Maeve Investment Company Limited Partnership et al v. Teekay Corp. et al

Filing 94

ORDER granting Defendants' 75 Motion to Dismiss Amended Class Action Complaint with prejudice. IT IS FURTHER ORDERED that the 77 request for judicial notice is GRANTED. Signed by Judge Marsha J. Pechman. (TH)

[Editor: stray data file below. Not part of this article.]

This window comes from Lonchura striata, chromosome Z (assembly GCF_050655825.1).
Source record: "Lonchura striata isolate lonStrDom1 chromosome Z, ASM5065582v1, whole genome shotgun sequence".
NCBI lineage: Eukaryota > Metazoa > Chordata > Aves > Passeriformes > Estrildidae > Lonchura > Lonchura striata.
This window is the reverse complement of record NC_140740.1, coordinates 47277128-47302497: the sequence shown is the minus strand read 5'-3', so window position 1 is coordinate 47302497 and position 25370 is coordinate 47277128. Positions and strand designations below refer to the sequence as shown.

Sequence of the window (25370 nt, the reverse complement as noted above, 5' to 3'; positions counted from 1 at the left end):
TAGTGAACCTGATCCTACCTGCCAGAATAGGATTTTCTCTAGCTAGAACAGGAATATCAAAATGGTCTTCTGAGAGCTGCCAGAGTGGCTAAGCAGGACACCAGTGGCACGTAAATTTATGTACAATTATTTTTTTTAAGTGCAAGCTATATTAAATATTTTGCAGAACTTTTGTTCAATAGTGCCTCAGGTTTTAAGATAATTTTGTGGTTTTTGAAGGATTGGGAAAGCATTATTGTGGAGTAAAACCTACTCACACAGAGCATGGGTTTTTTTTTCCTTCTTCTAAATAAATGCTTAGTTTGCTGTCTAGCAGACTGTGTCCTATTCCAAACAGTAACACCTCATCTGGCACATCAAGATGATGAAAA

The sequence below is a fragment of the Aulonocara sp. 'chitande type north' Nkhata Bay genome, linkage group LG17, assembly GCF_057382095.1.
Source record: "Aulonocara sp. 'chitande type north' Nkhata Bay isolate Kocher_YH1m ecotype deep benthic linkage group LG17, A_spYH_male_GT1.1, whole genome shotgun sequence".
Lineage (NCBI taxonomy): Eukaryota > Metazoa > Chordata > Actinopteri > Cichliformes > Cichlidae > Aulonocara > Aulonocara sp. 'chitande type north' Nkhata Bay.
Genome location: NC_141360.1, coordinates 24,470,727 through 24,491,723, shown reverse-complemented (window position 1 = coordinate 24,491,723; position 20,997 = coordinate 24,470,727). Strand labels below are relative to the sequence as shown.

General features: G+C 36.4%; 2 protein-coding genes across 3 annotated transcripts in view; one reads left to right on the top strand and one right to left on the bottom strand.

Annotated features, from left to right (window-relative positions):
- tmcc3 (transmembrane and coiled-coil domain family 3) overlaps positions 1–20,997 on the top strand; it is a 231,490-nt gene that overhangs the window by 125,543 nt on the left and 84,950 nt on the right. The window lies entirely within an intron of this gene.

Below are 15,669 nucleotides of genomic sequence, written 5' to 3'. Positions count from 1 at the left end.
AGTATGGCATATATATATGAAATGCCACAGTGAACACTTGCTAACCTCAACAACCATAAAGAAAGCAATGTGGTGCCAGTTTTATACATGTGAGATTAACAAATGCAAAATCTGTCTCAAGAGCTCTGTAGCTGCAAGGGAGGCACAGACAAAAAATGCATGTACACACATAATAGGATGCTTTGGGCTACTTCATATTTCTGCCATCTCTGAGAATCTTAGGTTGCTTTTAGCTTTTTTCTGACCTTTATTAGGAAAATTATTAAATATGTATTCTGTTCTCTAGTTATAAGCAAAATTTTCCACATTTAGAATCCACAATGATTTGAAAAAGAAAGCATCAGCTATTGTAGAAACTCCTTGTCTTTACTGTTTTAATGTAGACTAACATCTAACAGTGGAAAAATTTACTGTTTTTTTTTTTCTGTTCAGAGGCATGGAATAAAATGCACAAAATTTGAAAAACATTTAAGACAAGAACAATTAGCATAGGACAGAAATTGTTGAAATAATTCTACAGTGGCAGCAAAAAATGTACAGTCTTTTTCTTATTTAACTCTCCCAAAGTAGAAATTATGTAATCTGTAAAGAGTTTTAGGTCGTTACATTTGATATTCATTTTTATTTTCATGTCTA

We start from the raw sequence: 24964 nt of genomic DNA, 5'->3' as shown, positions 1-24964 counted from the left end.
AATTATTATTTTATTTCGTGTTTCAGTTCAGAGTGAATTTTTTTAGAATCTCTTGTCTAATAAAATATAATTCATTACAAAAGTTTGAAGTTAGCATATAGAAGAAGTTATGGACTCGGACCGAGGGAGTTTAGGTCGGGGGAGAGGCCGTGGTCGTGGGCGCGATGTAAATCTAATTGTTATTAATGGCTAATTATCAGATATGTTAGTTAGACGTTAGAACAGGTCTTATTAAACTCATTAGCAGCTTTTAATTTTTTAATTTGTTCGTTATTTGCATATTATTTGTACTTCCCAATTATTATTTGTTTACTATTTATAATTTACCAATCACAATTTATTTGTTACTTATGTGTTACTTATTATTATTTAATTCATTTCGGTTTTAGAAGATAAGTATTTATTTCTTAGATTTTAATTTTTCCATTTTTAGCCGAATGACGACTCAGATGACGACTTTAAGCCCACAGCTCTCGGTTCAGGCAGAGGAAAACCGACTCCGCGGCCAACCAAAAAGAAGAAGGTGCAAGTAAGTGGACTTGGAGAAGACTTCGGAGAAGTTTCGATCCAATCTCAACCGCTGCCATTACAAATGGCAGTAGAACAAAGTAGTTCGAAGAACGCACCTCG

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1 2 3 4 5 6 7 UNITED STATES DISTRICT COURT WESTERN DISTRICT OF WASHINGTON AT SEATTLE 8 9 10 MAEVE INVESTMENT COMPANY LTD. PARTNERSHIP, 11 Plaintiff, CASE NO. C16-1908 MJP ORDER ON MOTION TO DISMISS AMENDED COMPLAINT 12 v. 13 TEEKAY CORP., et al., 14 Defendants. 15 16 The above-entitled Court, having received and reviewed: 17 1. Defendants’ Motion to Dismiss Amended Class Action Complaint (Dkt. No. 75); 18 2. Defendants’ Request for Judicial Notice (Dkt. No. 77); 19 3. Plaintiff’s Opposition to Defendants’ Motion to Dismiss Amended Class Action 20 Complaint (Dkt. No. 80); 21 4. Defendants’ Reply in Support of Motion to Dismiss Amended Class Action 22 Complaint (Dkt. No. 84); 23 24 ORDER ON MOTION TO DISMISS AMENDED COMPLAINT - 1 1 all attached declarations, exhibits, and relevant portions of the court records; and having heard 2 oral argument, rules as follows: 3 IT IS ORDERED that the request for judicial notice is GRANTED. 4 IT IS FURTHER ORDERED that the motion to dismiss is GRANTED; the amended 5 complaint is DISMISSED with prejudice. 6 Background 1 7 Defendant Teekay Corporation (“Teekay”) is a provider of international crude oil and gas 8 marine transportation services (¶ 2) whose primary assets are two “daughter companies:” Teekay 9 LNG Partners L.P. (“TGP”) and Teekay Offshore Partners L.P. (“TOO”). ¶¶ 61-62. Teekay, as 10 the general partner in the daughter companies, receives cash distributions from them which it 11 passes on to shareholders as dividend payments. ¶¶ 2, 29, 33, 61-62. 12 The daughter companies have three means of financing capital projects: (1) issuing 13 equity, (2) borrowing from institutions, or (3) utilizing the cash generated by their own 14 operations. ¶ 52. At the outset of the class period in this litigation (February 2015), Teekay 15 identified a backlog of approximately $7 billion in vessel construction and other capital projects. 16 ¶ 83. 17 In September 2014, Teekay announced the approval of a new dividend policy whereby it 18 planned to increase its annualized cash dividend by approximately 75 to 80 percent above its 19 current rate (¶ 75), and that it expected to further increase its dividend payment by 20 “approximately 20% per annum for the next three years.” ¶¶ 76-77. It reiterated that intention in 21 February of 2015, stating that it would implement that plan following the sale of a floating 22 platform to TOO, and anticipated future dividend increases. ¶ 80. 23 24 1 All references in this section are to the Amended Class Action Complaint (Dkt. No. 71), unless otherwise noted. ORDER ON MOTION TO DISMISS AMENDED COMPLAINT - 2 1 On June 30, 2015, Teekay declared a quarterly cash dividend which reflected the increase 2 it had previously announced, payable on July 31, 2015. ¶¶ 87-88, 117. The company’s second 3 quarter earnings announcement on August 6, 2015 stated its target to further increase the 4 dividend, and that intention was repeated on the investors’ call the next day. ¶ 89. It was noted 5 that funding on the daughter companies’ capital projects was not yet complete, that some equity 6 would have to be raised to that end, and that “the majority of the remaining capital expenditure is 7 able to be funded with attractively-priced debt financing.” ¶ 94. 8 9 In November 2015, Teekay announced the third quarter financial results, which were then discussed in an investors’ call. ¶¶ 132-135. Despite the fact that the value of TGP and TOO 10 shares had been declining steadily since late 2014, on November 15 and 18, 2015 Teekay stated 11 that it was “targeting” future dividend increases over the next three years. ¶¶ 134, 138. 12 However, on December 16, 2015, Teekay announced that it would reduce its quarterly 13 dividend beginning in the fourth quarter of 2015. ¶ 101. On the investors’ call the following 14 day, the company advised that TGP and TOO “require[d] capital to fund their growth” and 15 therefore Teekay intended to “reallocate [the daughter companies’ cash distributions] to pay 16 equity installments on committed growth projects.” ¶ 103. Teekay’s share price plummeted 17 58% that day. ¶¶ 109, 149. 18 Plaintiffs have filed a class action lawsuit against Defendants, asserting a fraud claim 19 under § 10(b) of the Securities Exchange Act of 1934 (“SEA”), 15 U.S.C. § 78j(b) (“§ 10(b)”) 20 and Securities and Exchange Rule 10b-5, 17 C.F.R. § 240.10b-5 (“Rule 10b-5”), as well as a 21 claim for control-person liability against Defendants Evensen and Lok, Teekay’s President/CEO 22 and CFO, respectively. 23 24 ORDER ON MOTION TO DISMISS AMENDED COMPLAINT - 3 1 Discussion 2 Request for Judicial Notice 3 Defendant submits a number of documents which it argues qualify for judicial notice and 4 consideration alongside Plaintiff’s amended complaint. (Dkt. No. 77.) The vast majority of 5 them are documents referenced and/or quoted in the amended complaint itself; the remainder are 6 documents reflecting the historical prices of TGP and TOO stock. 7 8 9 10 11 12 13 Under Federal Rule of Evidence 201, a court may take judicial notice of a fact that is “not subject to reasonable dispute because it (1) is generally known within the trial court’s territorial jurisdiction; or (2) can be accurately and readily determined from sources whose accuracy cannot reasonably be questioned.” Fed. R. Evid. 201(b)(1)-(2). Such notice may be taken “at any stage of the proceeding.” Fed. R. Evid. 201(d). Accordingly, courts may take judicial notice of historical prices of publicly traded stock when ruling on a motion to dismiss. ScripsAmerica, Inc. v. Ironridge Global LLC, 119 F. Supp. 3d 1213, 1231-32 (C.D. Cal. 2015) (collecting cases). 14 15 16 17 Any citations to “Decl. of Knowles” or “Knowles Decl.” references one of these documents. Plaintiff filed no objection to Defendant’s request and the Court will grant it. Motion to Dismiss 18 19 20 21 22 23 Plaintiff asserts fraud claims against Defendant under §10(b) of the SEA and Rule 10b-5, claiming that Teekay’s statements about the ability of TGP and TOO to obtain sufficient financing to fund their growth projects while continuing to pay increased dividends were false and misleading because it was known that they would in fact be unable to obtain such financing and would be forced to retain cash ordinarily distributed as dividends. §20(a) (“control person”) 24 ORDER ON MOTION TO DISMISS AMENDED COMPLAINT - 4 1 liability is also asserted against Defendant Evensen (Teekay President and CEO) and Defendant 2 Lok (Teekay’s CFO). 3 As these are securities fraud allegations, Plaintiff is of course required to satisfy the 4 heightened pleading standards, not only of FRCP 9(b) (“… a party must state with particularity 5 that circumstances constituting fraud”), but also of the Private Securities Litigation Reform Act 6 (“PSLRA”). The elements of a §10(b) and Rule 10b-5 violation require a plaintiff to plead “(1) a 7 material misrepresentation or omission by the defendant; (2) scienter; (3) a connection… [with] 8 the purchase or sale of a security; (4) reliance…; (5) economic loss; and (6) loss causation.” 9 Stoneridge Inv. Partners, LLC v. Scientific-Atlanta, Inc., 552 U.S. 148, 157 (2008). The PSLRA 10 requires fraud be plead by “specify[ing] each statement alleged to have been misleading,” along 11 with “the reason or reasons why the statement is misleading.” 15 U.S.C. § 78u-4(b)(1). 12 Defendant moves for dismissal on three grounds. Any one is sufficient to warrant dismissal; the 13 Court finds that Defendant succeeds in establishing all three. 14 15 16 17 18 19 No false statements Plaintiff divides the allegedly false statements of Defendant into two categories: Dividend Statements (statements related to Teekay’s plans to increase dividend payments over a period of time) and Funding Statements (statements regarding the ability of Teekay, TGP and TOO to access financing for their growth projects). 20 21 Dividend statements 22 Although Defendant consistently announced its intention to deliver increased dividends 23 as a “target” (a word the Court finds unquestionably aspirational and future-oriented), Plaintiff 24 ORDER ON MOTION TO DISMISS AMENDED COMPLAINT - 5 1 argues that the fact that Teekay actually did pay one increased dividend converts its statements 2 from “goals, targets or objectives” to “[e]ither directly or by implication… [an] assur[ance]… 3 that Teekay would continue to pay this increased dividend over the next three years.” Response 4 at 18. Plaintiff cites no authority for this assertion, and it defies logic that a one-time payment 5 converts statements regarding the “targeting” of future dividend increases into promises or 6 representations of fact. 7 Plaintiff maintains that the falsity of the dividend statements must be measured in the 8 “context” of the hyper-focus of the investors on Teekay’s ability to increase dividends while 9 funding the capital projects. But fraud must be plead with specificity, not “in context” – Plaintiff 10 is still responsible for pleading the falsity of each specific statement and the manner in which it 11 was false. 12 13 Plaintiff cites a case from the Southern District of New York for its argument that the 14 Dividend Statements “effectively guaranteed” that Defendant would continue to pay increased 15 dividends. See In re General Electirc Co. Securities Litigation, 857 F.Supp.2d 367 (S.D.N.Y. 16 2012; “GE”). But the GE case is quite distinguishable from the case before the Court. The CEO 17 in GE stated that “[y]ou can count on a great dividend,” and the company also described the 18 dividend as “safe,” “secure,” and “protected.” (Id. at 380, 387-88.) The GE court held that a 19 statement about a dividend can be actionable “if [it is] worded as [a] guarantee.” Every 20 statement of Defendant’s described by Plaintiff as a “guarantee” says that Teekay was 21 “targeting” future dividend growth – there is nothing about a promise or guarantee. The Court 22 cannot attribute the certainty that Plaintiff claims to that kind of language, and finds that Plaintiff 23 has failed to adequately plead that any Teekay statement related to dividend payments was false. 24 ORDER ON MOTION TO DISMISS AMENDED COMPLAINT - 6 1 Funding statements 2 Plaintiff characterizes Defendant’s statements as “continual reassurances… that sufficient 3 funding was in place to support the growth projects and the dividend payments” (Response at 13; 4 emphasis supplied), with the attendant implication that agreements had been executed and the 5 funds were in Defendant’s possession. But the actual statements which the complaint quotes are 6 that Teekay had “access to competitive bank financing” and that “the majority of the remaining 7 capital expenditure is able to be funded.” (¶¶ 138, 94; emphasis supplied.) Nowhere in the 8 entire complaint does Plaintiff cite a single statement by Defendant that the financing was “in 9 place.” 10 11 The “falsity” which Plaintiff alleges is that “Defendants knew, as Teekay ultimately 12 acknowledged on December 16, 2015, that neither Teekay nor its subsidiaries TOO and TGP 13 would be able obtain [sic] sufficient financing from external sources to fund TGP’s and TOO’s 14 existing, full contracted growth projects.” (¶¶ 116, 119, 122, 125, 130, 136, 139.) However, 15 none of the statements quoted by Plaintiff in its complaint related to the inability of Teekay or its 16 subsidiaries to obtain financing; merely (at the point at which it was decided to fund the projects 17 with internally-generated capital) the inadvisability of financing through some form of 18 indebtedness, either borrowing money (external financing) or issuing more shares (i.e., “equity 19 financing”). There are no facts alleged that Teekay or its subsidiaries could not obtain the 20 financing (e.g., that no financial institution would loan them money); it is apparent from 21 reviewing Teekay’s statements that the company simply thought borrowing money was a bad 22 idea at that point. 23 24 ORDER ON MOTION TO DISMISS AMENDED COMPLAINT - 7 1 Plaintiff asserts that its inference of misrepresentation is supported by the “proximity in 2 time” between the November representation that “we are able to fund our projects” and the 3 December announcement that “we are cutting the dividend payments for cash to fund our 4 projects.” See Fecht v. The Price Co., 70 F.3d 1078, 1083-84 (9th Cir. 1995)(“This shortness of 5 time is circumstantial evidence that the optimistic statements were false when made”; the 6 absence of “an intervening catastrophic event” lends even more weight.) However, a more 7 recent Ninth Circuit case holds that temporal proximity between an allegedly false statement and 8 an alleged correction neither “establishes a strong inference of scienter [nor] contributes strongly 9 to such an inference.” City of Dearborn Heights Act 345 P&FRS v. Align Tech., Inc., 856 F.3d 10 610, 622 (9th Cir. 2017). 11 Plaintiff’s claims regarding the “funding statements” fail to adequately allege either 12 falsity or misrepresentation at a level required by the heightened pleading standard to which they 13 must conform. 14 15 16 17 18 19 20 21 22 Safe harbor protections of PSLRA In order to promote the ability of businesses to publish information related to “business forecasts and future outlooks and projections” to investors without fear of liability if the predictions did not work out, Congress included in the PSLRA a “safe harbor provision.” 15 U.S.C. §78u-5(c)(1)(A)(i). Under that provision, a defendant cannot be held liable for any “forward-looking statement” that is accompanied by “meaningful cautionary statements identifying important factors that could cause actual results to differ materially from those in the forward-looking statement.” 23 24 ORDER ON MOTION TO DISMISS AMENDED COMPLAINT - 8 1 A “forward-looking statement” includes “a statement containing a projection of … 2 dividends” and “any statement of the assumptions underlying or relating to” statements of 3 dividend projections. 15 U.S.C. §78u-5(i)(1)(A), (D). Cautionary language is considered 4 “meaningful” if it mentions “important factors that could cause actual results to differ 5 materially;” there is no requirement of “specification of the particular factor that ultimately 6 renders the forward-looking statement incorrect.” Gummel v. Hewlett-Packard Co., 905 7 F.Supp.2d 1052, 1067 (C.D. Cal. 2012). 8 Not surprisingly, Defendant claims the protection of the safe harbor provision for its 9 statements. Plaintiff argues that neither the “funding statements” nor the “dividend statements” 10 qualify for safe harbor immunity. 11 12 Plaintiff argues that the Dividend Statements “effectively guaranteed the current level of 13 the dividend, as well as guaranteeing a level of growth” (Response at 22-23), again relying on 14 the GE case. The Court finds no such guarantee in the language of Defendant which is quoted in 15 Plaintiff’s amended complaint. Teekay’s consistent use of the word “targeting” cannot be 16 converted into a present-tense statement of guarantee. Plaintiff is reduced to qualifying its 17 assertion (“Defendant effectively guaranteed the current level of dividend;” Id. at 23), but the fact 18 remains that the word “target” cannot be stretched as far as Plaintiff needs to take it outside the 19 safe harbor provisions. This is not the level of specificity nor the level of plausibility required to 20 survive a motion to dismiss. 21 22 23 The Funding Statements are forward-looking as well. Plaintiff argues that Defendant’s use of the phrase “able to access” meant that “Teekay was presently able to access the necessary financing” (Id. at 21) as if Defendant had the money sitting in an account somewhere, but “able 24 ORDER ON MOTION TO DISMISS AMENDED COMPLAINT - 9 1 to access” can only be legitimately understood as a future-oriented concept; i.e., “the money will 2 be available at the point in the future when we decide to ask for it.” 3 Plaintiff’s argument that Defendant’s statements lack “meaningful cautionary language” 4 does not fare any better. It contends that the risk factors listed by Defendant in its statements 2 are 5 so generic as to be “worthless,” but the information provided by Teekay as a cautionary note – 6 that an “inability to secure financing” as a result of “conditions in the United States capital 7 markets” or the failure of the boards of the daughter companies to approve cash distribution 8 increases could prevent Teekay from increasing the dividend – is exactly what happened and 9 does not, in retrospect, seem “generic” at all. 10 The Court finds that Defendant’s statements regarding future dividends and access to 11 12 funding were forward-looking, accompanied by meaningful cautionary language, and thus 13 entitled to protection under the safe harbor provisions of the PSLRA. 14 Inadequate pleading of scienter 15 “[T]he complaint shall, with respect to each act or omission alleged to violate this 16 17 18 19 chapter, state with particularity facts giving rise to a strong inference that the defendant acted with the required state of mind.” 15 U.S.C. §78u-4(b)(2)(A). Scienter may be established through misleading statements made “with actual intent or deliberate recklessness.” No. 84 20 21 22 2 23 24 “[F]uture capital expenditure requirements and the inability to secure financing for such requirements; the amount of future distributions by the Company’s daughter companies to the Company; … failure of the respective Board of Directors of the general partners of [TOO] and [TGP} to approve future cash distribution increases;… [and] conditions in the United States’ capital markets.” Knowles Decl., Ex. H at 2. ORDER ON MOTION TO DISMISS AMENDED COMPLAINT - 10 1 Employer-Teamster Joint Council Pension Tr. Fund v. Am. W. Holding Corp., 320 F.3d 920, 2 932 (9th Cir. 2003). 3 Plaintiff makes three arguments in regards to the adequacy of its pleading of scienter, 4 none of which are persuasive. It again asserts the “temporal proximity” of the November 2015 5 and December 2015 announcements (without an “intervening catastrophic event”) as creating a 6 strong inference of scienter; recent Ninth Circuit law is contra and the drastic dip in share price 7 of the subsidiary companies in that intervening month constitutes the sort of dramatic event 8 which can render proximity in time even less compelling as evidence of scienter. 9 10 The “core operations doctrine” can also be utilized to create an inference of scienter. The 11 doctrine holds that, where the nature of a relevant fact is so “prominent” within a company that it 12 would be “absurd to suggest” that the company’s management was unaware of it at the time, a 13 strong inference of scienter arises. See Berson v. Applied Signal Tech., Inc., 527 F.3d 982, 987- 14 88 (9th Cir. 2008). Plaintiff asserts the “core operations doctrine” in support of its position, but 15 fails to specify exactly what the “relevant fact” is that it would be absurd to suggest that 16 Teekay’s management was unaware of. The Court presumes it concerns Plaintiff’s contention 17 that Defendant knew (or should have known) that it did not have the financing it claimed and 18 would have to finance the growth projects through TGP-TOO revenues, but Plaintiff has not 19 adequately alleged that fact such that reliance on it is proper in this context. 20 21 22 23 There is Ninth Circuit case law to the effect that “[p]roof under this [core operations] theory is not easy,” requiring either specific admissions by executives of involvement in the smallest details of the company’s operations or accounts by witnesses of the creation of false statements or reports. See Police Retirement Sys. v. Intuitive Surgical, 759 F.3d 1051, 1062 (9th 24 ORDER ON MOTION TO DISMISS AMENDED COMPLAINT - 11 1 Cir. 2014). This requirement exists even when using the Berson “absurd to suggest” test. Id. at 2 1063. Plaintiff alleges nothing in this regard. 3 Another factor which can be used to create the “strong inference” of scienter is motive. 4 But Plaintiff’s allegation regarding what Defendant’s motive might be is weak at best. Plaintiff’s 5 amended complaint alleges that Defendant was motivated by a desire to “distinguish [itself] in 6 the eyes of its investors” and avoid a further decline in its share price. (¶ 142.) But these are 7 general to any business operation and alleging that a party engaged in fraud to promote “routine 8 business objectives” has been held insufficient to create the “strong inference” required. See 9 Lipton v. PathoGenesis Corp., 284 F.3d 1027, 1038 (9th Cir. 2002)(“[V]irtually every company 10 in the United States that experiences a downturn in stock price could be forced to defend 11 securities fraud actions.”). 12 13 What is wanted is some element of concrete and personal benefit to individual 14 defendants, not one that benefits the entire corporate entity. Plaintiff argues that it is not required 15 to plead insider trading, but the fact is that there is no allegation of such activity in the complaint 16 and its absence is noteworthy. Plaintiff’s allegations simply do not represent the particularized 17 facts reflecting the level of individual benefit sufficient to create a motive from which scienter 18 can be strongly inferred. 19 Control-person liability 20 21 22 23 The Court having found that Plaintiff has not adequately plead facts which establish its claims of securities fraud under § 10(b) or Rule 10b-5, it is axiomatic that control-person liability cannot be adequately plead as regards the individual defendants in this matter. 24 ORDER ON MOTION TO DISMISS AMENDED COMPLAINT - 12 1 Conclusion 2 Plaintiff has failed to adequately plead the falsity of the statements it alleges as elements 3 of its securities fraud claim, and has further failed to adequately plead facts which create a strong 4 inference of scienter on the part of Defendant. Nor has Plaintiff plead sufficient facts to rebut the 5 assertion that the alleged misstatements by Defendant are forward-looking statements protected 6 under the PSLRA’s safe harbor provisions. Having failed to satisfactorily meet the pleading 7 requirements as regards the defendant organization, it follows that the individual, control-person 8 liability claims are likewise subject to dismissal. 9 10 The only question remaining is whether the dismissal should be with or without 11 prejudice; i.e., whether it would be futile to permit Plaintiff to amend. At oral argument on this 12 motion, Plaintiff’s counsel conceded that Plaintiff’s amended complaint contains all the 13 allegations it could marshal in support of its claims and that, were the Court to find them 14 insufficient, there was no point in permitting an opportunity to further amend. With that 15 understanding, the Court will grant the 12(b)(6) motion and dismiss Plaintiff’s amended 16 complaint with prejudice. 17 18 19 20 The clerk is ordered to provide copies of this order to all counsel. Dated: November 7, 2017. 21 A 22 Marsha J. Pechman United States District Judge 23 24 ORDER ON MOTION TO DISMISS AMENDED COMPLAINT - 13